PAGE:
13. Josephus Flavius, Jewish War, 1.3-1.5, 1.31-1.33, 3.354 (1st cent. CE - 1st cent. CE)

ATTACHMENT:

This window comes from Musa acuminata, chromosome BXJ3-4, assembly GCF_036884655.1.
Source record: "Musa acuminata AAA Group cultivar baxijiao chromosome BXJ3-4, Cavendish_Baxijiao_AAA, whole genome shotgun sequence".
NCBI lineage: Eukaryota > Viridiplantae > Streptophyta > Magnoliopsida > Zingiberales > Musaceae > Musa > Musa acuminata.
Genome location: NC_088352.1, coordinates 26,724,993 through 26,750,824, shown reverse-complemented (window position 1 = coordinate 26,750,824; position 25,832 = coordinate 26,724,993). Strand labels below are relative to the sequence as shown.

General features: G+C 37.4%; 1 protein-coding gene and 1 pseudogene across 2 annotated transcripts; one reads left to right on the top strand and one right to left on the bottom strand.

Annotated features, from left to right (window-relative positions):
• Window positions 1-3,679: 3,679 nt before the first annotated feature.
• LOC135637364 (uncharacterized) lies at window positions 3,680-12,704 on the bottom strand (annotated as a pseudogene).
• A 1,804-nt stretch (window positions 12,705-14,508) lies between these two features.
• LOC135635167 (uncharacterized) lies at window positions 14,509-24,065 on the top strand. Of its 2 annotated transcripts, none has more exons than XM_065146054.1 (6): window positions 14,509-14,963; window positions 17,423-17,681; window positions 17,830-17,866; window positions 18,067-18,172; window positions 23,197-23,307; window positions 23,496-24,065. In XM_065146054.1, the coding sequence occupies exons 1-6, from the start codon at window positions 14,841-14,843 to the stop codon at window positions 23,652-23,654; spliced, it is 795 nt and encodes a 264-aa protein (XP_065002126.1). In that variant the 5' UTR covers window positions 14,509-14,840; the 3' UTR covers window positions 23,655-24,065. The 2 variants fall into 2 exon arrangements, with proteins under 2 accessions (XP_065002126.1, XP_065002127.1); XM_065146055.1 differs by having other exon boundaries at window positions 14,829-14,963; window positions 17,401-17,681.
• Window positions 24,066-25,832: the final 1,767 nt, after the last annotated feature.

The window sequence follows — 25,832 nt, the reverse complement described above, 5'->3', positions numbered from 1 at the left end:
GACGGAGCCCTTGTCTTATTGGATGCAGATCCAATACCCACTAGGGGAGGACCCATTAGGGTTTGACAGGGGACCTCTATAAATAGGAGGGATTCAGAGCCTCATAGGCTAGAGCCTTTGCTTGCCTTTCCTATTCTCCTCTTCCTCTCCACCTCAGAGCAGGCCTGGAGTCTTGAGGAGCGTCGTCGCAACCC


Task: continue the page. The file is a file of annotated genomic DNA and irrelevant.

1.3. I have proposed to myself, for the sake of such as live under the government of the Romans, to translate those books into the Greek tongue, which I formerly composed in the language of our country, and sent to the Upper Barbarians; I, Joseph, the son of Matthias, by birth a Hebrew, a priest also, and one who at first fought against the Romans myself, and was forced to be present at what was done afterward [am the author of this work]. 1.3. 12. I have comprehended all these things in seven books, and have left no occasion for complaint or accusation to such as have been acquainted with this war; and I have written it down for the sake of those that love truth, but not for those that please themselves [with fictitious relations]. And I will begin my account of these things with what I call my First Chapter. 1.3. When Antigonus heard of this, he sent some of his party with orders to hinder, and lay ambushes for these collectors of corn. This command was obeyed, and a great multitude of armed men were gathered together about Jericho, and lay upon the mountains, to watch those that brought the provisions. 1.4. 2. Now at the time when this great concussion of affairs happened, the affairs of the Romans were themselves in great disorder. Those Jews also, who were for innovations, then arose when the times were disturbed; they were also in a flourishing condition for strength and riches, insomuch that the affairs of the East were then exceeding tumultuous, while some hoped for gain, and others were afraid of loss in such troubles; 1.4. and when the city had already received its sacred constitution again, Antiochus died; whose son Antiochus succeeded him in the kingdom, and in his hatred to the Jews also. 1.4. but when Zenodorus was dead, Caesar bestowed on him all that land which lay between Trachonitis and Galilee. Yet, what was still of more consequence to Herod, he was beloved by Caesar next after Agrippa, and by Agrippa next after Caesar; whence he arrived at a very great degree of felicity. Yet did the greatness of his soul exceed it, and the main part of his magimity was extended to the promotion of piety. 1.5. for the Jews hoped that all of their nation which were beyond Euphrates would have raised an insurrection together with them. The Gauls also, in the neighborhood of the Romans, were in motion, and the Celtae were not quiet; but all was in disorder after the death of Nero. And the opportunity now offered induced many to aim at the royal power; and the soldiery affected change, out of the hopes of getting money. 1.5. 2. However, Simeon managed the public affairs after a courageous manner, and took Gazara, and Joppa, and Jamnia, which were cities in the neighborhood. He also got the garrison under, and demolished the citadel. He was afterward an auxiliary to Antiochus, against Trypho, whom he besieged in Dora, before he went on his expedition against the Medes; 1.5. for when he was come to him, he cried out, “Where in the world is this wretched son-in-law of mine? Where shall I see the head of him which contrived to murder his father, which I will tear to pieces with my own hands? I will do the same also to my daughter, who hath such a fine husband; for although she be not a partner in the plot, yet, by being the wife of such a creature, she is polluted. 1.31. Now these caves were in the precipices of craggy mountains, and could not be come at from any side, since they had only some winding pathways, very narrow, by which they got up to them; but the rock that lay on their front had beneath it valleys of a vast depth, and of an almost perpendicular declivity; insomuch that the king was doubtful for a long time what to do, by reason of a kind of impossibility there was of attacking the place. Yet did he at length make use of a contrivance that was subject to the utmost hazard; 1.31. 1. At the same time that Antiochus, who was called Epiphanes, had a quarrel with the sixth Ptolemy about his right to the whole country of Syria, a great sedition fell among the men of power in Judea, and they had a contention about obtaining the government; while each of those that were of dignity could not endure to be subject to their equals. However, Onias, one of the high priests, got the better, and cast the sons of Tobias out of the city; 1.32. 7. Hereupon Herod was very angry at him, and was going to fight against Macheras as his enemy; but he restrained his indignation, and marched to Antony to accuse Macheras of mal-administration. But Macheras was made sensible of his offenses, and followed after the king immediately, and earnestly begged and obtained that he would be reconciled to him. 1.32. who fled to Antiochus, and besought him to make use of them for his leaders, and to make an expedition into Judea. The king being thereto disposed beforehand, complied with them, and came upon the Jews with a great army, and took their city by force, and slew a great multitude of those that favored Ptolemy, and sent out his soldiers to plunder them without mercy. He also spoiled the temple, and put a stop to the constant practice of offering a daily sacrifice of expiation for three years and six months. 1.33. But Onias, the high priest, fled to Ptolemy, and received a place from him in the Nomus of Heliopolis, where he built a city resembling Jerusalem, and a temple that was like its temple, concerning which we shall speak more in its proper place hereafter. 1.33. He also made an immediate and continual attack upon the fortress. Yet was he forced, by a most terrible storm, to pitch his camp in the neighboring villages before he could take it. But when, after a few days’ time, the second legion, that came from Antony, joined themselves to him, the enemy were affrighted at his power, and left their fortifications in the nighttime. 3.354. and said, “Since it pleaseth thee, who hast created the Jewish nation, to depress the same, and since all their good fortune is gone over to the Romans, and since thou hast made choice of this soul of mine to foretell what is to come to pass hereafter, I willingly give them my hands, and am content to live. And I protest openly that I do not go over to the Romans as a deserter of the Jews, but as a minister from thee.”